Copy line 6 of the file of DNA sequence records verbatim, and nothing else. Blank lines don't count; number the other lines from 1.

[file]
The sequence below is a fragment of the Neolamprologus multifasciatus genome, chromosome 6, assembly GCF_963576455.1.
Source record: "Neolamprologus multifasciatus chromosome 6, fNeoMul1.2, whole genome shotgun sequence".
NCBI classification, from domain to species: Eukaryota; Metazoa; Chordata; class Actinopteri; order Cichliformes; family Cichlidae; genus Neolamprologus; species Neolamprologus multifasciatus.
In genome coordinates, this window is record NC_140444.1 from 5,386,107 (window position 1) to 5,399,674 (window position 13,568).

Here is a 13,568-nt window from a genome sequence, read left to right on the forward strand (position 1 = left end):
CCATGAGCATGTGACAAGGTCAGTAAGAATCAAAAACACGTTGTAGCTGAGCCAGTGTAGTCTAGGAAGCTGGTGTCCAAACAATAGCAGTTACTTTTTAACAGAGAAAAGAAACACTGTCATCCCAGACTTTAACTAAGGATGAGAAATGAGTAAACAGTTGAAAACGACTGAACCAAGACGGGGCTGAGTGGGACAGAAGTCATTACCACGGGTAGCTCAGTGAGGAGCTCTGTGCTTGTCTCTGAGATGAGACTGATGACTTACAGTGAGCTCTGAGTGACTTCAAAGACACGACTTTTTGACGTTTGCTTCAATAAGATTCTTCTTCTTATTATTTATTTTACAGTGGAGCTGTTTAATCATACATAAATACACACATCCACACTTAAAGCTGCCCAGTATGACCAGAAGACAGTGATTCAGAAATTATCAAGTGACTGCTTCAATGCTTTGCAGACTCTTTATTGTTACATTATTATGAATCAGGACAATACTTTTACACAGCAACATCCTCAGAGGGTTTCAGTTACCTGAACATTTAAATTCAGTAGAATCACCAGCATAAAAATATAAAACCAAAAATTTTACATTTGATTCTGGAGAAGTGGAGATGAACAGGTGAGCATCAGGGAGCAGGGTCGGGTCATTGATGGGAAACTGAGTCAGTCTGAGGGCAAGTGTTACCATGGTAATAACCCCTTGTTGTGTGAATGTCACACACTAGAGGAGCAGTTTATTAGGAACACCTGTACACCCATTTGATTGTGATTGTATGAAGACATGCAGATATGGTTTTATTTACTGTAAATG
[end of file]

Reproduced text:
CCATGAGCATGTGACAAGGTCAGTAAGAATCAAAAACACGTTGTAGCTGAGCCAGTGTAGTCTAGGAAGCTGGTGTCCAAACAATAGCAGTTACTTTTTAACAGAGAAAAGAAACACTGTCATCCCAGACTTTAACTAAGGATGAGAAATGAGTAAACAGTTGAAAACGACTGAACCAAGACGGGGCTGAGTGGGACAGAAGTCATTACCACGGGTAGCTCAGTGAGGAGCTCTGTGCTTGTCTCTGAGATGAGACTGATGACTTACAGTGAGCTCTGAGTGACTTCAAAGACACGACTTTTTGACGTTTGCTTCAATAAGATTCTTCTTCTTATTATTTATTTTACAGTGGAGCTGTTTAATCATACATAAATACACACATCCACACTTAAAGCTGCCCAGTATGACCAGAAGACAGTGATTCAGAAATTATCAAGTGACTGCTTCAATGCTTTGCAGACTCTTTATTGTTACATTATTATGAATCAGGACAATACTTTTACACAGCAACATCCTCAGAGGGTTTCAGTTACCTGAACATTTAAATTCAGTAGAATCACCAGCATAAAAATATAAAACCAAAAATTTTACATTTGATTCTGGAGAAGTGGAGATGAACAGGTGAGCATCAGGGAGCAGGGTCGGGTCATTGATGGGAAACTGAGTCAGTCTGAGGGCAAGTGTTACCATGGTAATAACCCCTTGTTGTGTGAATGTCACACACTAGAGGAGCAGTTTATTAGGAACACCTGTACACCCATTTGATTGTGATTGTATGAAGACATGCAGATATGGTTTTATTTACTGTAAATG